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People v. Short

OPINION FILED AUGUST 2, 1978.

THE PEOPLE OF THE STATE OF ILLINOIS, PLAINTIFF-APPELLEE,

v.

RICHARD SHORT, DEFENDANT-APPELLANT.



APPEAL from the Circuit Court of Kankakee County; the Hon. PATRICK M. BURNS, Judge, presiding.

MR. JUSTICE ALLOY DELIVERED THE OPINION OF THE COURT:

Defendant Richard Short appeals from convictions of aggravated kidnapping, rape and two counts of deviate sexual assault which were returned in the Circuit Court of Kankakee County following a jury trial. Defendant was sentenced to concurrent terms of 100 to 200 years imprisonment for each offense, with these sentences to run concurrently, but all of the sentences imposed in this case to run consecutively to the sentences imposed upon defendant in the case of People v. Short (3d Dist. 1978), 60 Ill. App.3d 640, 377 N.E.2d 389.

On appeal, defendant argues that the trial court abused its discretion in imposing excessive and consecutive sentences and two convictions and sentences for deviate sexual assault.

From the record, it is clear that on March 19, 1976, at approximately 8:30 p.m., while Brenda Jones was walking along a street in Kankakee, Illinois, defendant seized her from behind, put a knife to her throat and forced her into an abandoned building. Once in the building, defendant ordered Brenda to disrobe and struck her when she refused to do so. Defendant forced Brenda to perform deviate sexual acts and to engage in sexual intercourse with him. Following presentation of the evidence, the jury found defendant guilty of rape, aggravated kidnapping, and of two counts of deviate sexual assault.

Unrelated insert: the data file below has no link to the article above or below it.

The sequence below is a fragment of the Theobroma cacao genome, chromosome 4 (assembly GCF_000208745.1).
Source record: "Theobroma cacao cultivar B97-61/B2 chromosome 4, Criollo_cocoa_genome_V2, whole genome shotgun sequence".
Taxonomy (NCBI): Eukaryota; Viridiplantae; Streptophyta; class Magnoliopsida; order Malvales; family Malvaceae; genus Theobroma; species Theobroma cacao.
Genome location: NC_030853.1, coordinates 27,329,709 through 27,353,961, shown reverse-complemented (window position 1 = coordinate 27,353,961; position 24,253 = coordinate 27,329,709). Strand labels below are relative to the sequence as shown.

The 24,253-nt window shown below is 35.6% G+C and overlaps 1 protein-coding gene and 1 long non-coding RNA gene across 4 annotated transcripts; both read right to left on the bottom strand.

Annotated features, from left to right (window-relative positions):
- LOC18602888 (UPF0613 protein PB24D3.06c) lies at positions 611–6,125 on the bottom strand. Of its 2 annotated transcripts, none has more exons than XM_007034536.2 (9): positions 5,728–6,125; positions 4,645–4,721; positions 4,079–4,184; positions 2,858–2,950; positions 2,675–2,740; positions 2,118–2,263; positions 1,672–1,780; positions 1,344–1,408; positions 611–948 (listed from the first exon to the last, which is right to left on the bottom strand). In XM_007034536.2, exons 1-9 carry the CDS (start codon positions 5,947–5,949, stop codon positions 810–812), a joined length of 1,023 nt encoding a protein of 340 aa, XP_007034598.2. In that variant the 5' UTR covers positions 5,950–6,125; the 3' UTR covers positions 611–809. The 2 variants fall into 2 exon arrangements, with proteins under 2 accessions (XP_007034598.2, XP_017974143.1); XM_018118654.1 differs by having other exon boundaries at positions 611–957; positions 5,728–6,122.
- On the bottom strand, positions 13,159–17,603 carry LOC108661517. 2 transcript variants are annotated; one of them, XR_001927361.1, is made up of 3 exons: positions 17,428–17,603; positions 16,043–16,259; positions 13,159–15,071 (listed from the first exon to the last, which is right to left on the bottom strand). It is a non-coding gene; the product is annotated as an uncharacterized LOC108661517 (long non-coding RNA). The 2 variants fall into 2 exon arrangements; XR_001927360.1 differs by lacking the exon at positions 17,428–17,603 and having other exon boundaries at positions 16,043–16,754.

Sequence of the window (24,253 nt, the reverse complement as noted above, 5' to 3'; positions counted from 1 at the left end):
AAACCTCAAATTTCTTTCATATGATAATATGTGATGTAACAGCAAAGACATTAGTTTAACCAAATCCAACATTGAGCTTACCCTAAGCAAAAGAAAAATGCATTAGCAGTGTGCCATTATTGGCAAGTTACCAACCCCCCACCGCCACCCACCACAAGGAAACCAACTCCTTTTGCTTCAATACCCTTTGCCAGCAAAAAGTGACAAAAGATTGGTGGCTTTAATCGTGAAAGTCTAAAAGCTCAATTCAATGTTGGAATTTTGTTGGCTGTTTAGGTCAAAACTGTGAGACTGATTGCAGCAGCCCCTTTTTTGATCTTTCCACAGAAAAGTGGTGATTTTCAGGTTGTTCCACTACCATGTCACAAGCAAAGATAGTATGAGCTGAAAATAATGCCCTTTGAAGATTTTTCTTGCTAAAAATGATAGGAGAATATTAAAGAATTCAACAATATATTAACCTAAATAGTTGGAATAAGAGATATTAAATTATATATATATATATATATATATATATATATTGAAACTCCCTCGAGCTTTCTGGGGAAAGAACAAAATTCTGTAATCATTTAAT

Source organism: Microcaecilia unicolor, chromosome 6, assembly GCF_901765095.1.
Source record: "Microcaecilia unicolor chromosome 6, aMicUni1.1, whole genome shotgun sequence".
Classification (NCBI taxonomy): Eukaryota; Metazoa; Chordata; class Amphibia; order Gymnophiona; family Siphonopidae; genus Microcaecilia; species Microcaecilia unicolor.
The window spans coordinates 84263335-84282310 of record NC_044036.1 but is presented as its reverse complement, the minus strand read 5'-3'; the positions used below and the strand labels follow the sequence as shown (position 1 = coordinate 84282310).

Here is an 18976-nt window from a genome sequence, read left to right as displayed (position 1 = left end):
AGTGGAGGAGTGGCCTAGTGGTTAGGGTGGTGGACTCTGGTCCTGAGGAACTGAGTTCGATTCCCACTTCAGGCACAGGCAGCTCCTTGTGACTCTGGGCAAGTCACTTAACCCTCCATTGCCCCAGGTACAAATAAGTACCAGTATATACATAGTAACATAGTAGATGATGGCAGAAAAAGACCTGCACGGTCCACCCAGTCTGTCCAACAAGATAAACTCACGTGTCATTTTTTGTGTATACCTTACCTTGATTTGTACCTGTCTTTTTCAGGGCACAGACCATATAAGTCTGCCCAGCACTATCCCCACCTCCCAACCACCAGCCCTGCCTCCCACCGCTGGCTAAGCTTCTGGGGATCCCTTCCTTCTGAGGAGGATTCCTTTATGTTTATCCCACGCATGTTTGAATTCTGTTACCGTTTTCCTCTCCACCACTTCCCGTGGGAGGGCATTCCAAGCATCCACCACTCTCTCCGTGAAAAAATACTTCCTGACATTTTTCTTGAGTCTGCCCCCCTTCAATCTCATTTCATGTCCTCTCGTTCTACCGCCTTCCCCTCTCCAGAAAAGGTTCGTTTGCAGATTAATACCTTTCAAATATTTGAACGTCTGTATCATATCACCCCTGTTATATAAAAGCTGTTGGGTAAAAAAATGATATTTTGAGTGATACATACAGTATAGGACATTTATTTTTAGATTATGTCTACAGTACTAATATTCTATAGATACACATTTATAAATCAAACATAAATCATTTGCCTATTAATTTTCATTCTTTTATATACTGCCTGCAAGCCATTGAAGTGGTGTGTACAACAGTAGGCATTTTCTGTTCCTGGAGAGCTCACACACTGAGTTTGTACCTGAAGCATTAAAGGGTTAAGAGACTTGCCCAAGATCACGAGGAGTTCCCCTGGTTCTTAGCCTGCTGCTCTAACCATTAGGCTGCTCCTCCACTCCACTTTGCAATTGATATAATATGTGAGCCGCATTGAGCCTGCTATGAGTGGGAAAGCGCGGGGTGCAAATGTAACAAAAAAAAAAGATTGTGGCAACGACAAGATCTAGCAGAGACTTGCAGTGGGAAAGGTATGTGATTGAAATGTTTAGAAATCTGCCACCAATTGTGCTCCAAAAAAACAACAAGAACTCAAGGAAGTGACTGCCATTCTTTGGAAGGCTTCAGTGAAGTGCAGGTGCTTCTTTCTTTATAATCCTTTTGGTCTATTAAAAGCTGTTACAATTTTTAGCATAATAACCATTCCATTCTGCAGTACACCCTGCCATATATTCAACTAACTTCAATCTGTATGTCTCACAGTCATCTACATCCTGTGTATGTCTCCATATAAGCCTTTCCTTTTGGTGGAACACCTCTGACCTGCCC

A joint sentencing hearing was held on the convictions in this case and also on the convictions entered in People v. Short (1978), 60 Ill. App.3d 640, 377 N.E.2d 389, and the trial court heard evidence of defendant's prior criminal record. Defendant was convicted of attempted robbery in Mississippi in 1958, and although he was paroled twice while serving sentence for that conviction, he was returned to prison both times for parole violations (one for attempted robbery and one for assault and battery). Defendant was finally released from imprisonment for the Mississippi conviction in 1968. In 1970, defendant was convicted in Illinois of offenses of aggravated battery, armed violence and armed robbery, and imprisoned on those convictions until November 1975. The acts which gave rise to defendant's convictions in this case and, also, in the other current case pending on appeal against him (People v. Short (1978), 60 Ill. App.3d 640, 377 N.E.2d 389, all occurred on March 19, 1976. Defendant was 34 years of age at the time of the sentencing hearing, and had not been out of prison for more than two consecutive years since he was 16 years of age.